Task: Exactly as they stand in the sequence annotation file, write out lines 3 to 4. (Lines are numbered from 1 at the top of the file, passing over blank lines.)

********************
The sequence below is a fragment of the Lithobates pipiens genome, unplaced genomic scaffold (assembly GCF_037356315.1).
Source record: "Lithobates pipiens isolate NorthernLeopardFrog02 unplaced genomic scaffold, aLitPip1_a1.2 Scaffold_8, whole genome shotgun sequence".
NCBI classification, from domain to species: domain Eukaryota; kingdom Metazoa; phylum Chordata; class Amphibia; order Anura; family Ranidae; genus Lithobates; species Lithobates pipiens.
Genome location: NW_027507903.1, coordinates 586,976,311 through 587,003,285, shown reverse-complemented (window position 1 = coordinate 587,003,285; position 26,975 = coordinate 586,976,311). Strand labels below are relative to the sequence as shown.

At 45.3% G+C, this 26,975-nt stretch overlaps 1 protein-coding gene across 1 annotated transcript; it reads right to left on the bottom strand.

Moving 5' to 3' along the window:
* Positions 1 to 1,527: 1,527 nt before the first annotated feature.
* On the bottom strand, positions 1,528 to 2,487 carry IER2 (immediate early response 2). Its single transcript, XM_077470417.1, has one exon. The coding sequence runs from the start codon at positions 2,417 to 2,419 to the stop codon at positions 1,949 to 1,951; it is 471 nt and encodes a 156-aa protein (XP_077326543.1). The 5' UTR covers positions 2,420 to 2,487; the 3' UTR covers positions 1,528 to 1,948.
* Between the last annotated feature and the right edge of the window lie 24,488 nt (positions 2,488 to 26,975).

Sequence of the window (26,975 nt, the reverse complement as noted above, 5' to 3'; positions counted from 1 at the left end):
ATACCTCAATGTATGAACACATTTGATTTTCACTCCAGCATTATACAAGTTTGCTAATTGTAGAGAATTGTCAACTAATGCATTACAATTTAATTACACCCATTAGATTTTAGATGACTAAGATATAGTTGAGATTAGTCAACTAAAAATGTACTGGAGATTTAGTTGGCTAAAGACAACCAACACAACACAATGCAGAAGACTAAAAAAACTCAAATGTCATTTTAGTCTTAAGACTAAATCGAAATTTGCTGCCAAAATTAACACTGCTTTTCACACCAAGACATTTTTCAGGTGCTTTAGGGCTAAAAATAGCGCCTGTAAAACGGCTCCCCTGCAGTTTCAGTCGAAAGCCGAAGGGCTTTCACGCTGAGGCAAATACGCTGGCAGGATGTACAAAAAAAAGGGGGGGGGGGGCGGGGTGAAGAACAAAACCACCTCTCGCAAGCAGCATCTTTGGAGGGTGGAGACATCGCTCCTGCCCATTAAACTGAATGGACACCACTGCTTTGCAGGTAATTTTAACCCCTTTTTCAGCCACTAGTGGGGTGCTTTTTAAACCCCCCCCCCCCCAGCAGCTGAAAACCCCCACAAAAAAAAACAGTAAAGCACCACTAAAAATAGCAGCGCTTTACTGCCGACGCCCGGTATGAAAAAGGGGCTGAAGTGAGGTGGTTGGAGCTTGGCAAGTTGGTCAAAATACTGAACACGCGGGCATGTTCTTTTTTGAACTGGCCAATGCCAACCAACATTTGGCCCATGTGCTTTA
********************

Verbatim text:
NCBI classification, from domain to species: domain Eukaryota; kingdom Metazoa; phylum Chordata; class Amphibia; order Anura; family Ranidae; genus Lithobates; species Lithobates pipiens.
Genome location: NW_027507903.1, coordinates 586,976,311 through 587,003,285, shown reverse-complemented (window position 1 = coordinate 587,003,285; position 26,975 = coordinate 586,976,311). Strand labels below are relative to the sequence as shown.